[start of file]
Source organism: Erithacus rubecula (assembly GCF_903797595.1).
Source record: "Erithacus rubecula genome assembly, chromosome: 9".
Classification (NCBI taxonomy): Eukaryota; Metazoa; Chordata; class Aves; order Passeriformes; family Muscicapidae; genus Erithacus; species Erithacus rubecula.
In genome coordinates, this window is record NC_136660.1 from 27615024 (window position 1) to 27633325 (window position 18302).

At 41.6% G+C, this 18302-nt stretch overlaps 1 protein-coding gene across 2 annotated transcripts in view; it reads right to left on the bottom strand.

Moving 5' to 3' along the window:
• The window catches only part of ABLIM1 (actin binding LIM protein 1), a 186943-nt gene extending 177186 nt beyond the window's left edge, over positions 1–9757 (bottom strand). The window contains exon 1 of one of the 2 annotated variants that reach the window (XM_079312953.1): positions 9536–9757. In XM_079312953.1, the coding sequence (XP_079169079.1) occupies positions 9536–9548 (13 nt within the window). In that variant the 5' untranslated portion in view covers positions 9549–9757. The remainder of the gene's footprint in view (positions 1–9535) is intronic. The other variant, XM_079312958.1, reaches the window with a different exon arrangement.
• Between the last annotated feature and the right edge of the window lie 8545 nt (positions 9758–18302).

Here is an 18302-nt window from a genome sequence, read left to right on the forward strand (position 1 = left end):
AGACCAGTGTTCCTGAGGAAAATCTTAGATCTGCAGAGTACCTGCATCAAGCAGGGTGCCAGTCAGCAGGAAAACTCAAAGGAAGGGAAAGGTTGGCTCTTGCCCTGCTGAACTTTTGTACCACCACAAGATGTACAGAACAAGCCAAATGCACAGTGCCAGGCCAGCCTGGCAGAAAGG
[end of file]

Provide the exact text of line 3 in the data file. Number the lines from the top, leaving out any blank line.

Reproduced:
Classification (NCBI taxonomy): Eukaryota; Metazoa; Chordata; class Aves; order Passeriformes; family Muscicapidae; genus Erithacus; species Erithacus rubecula.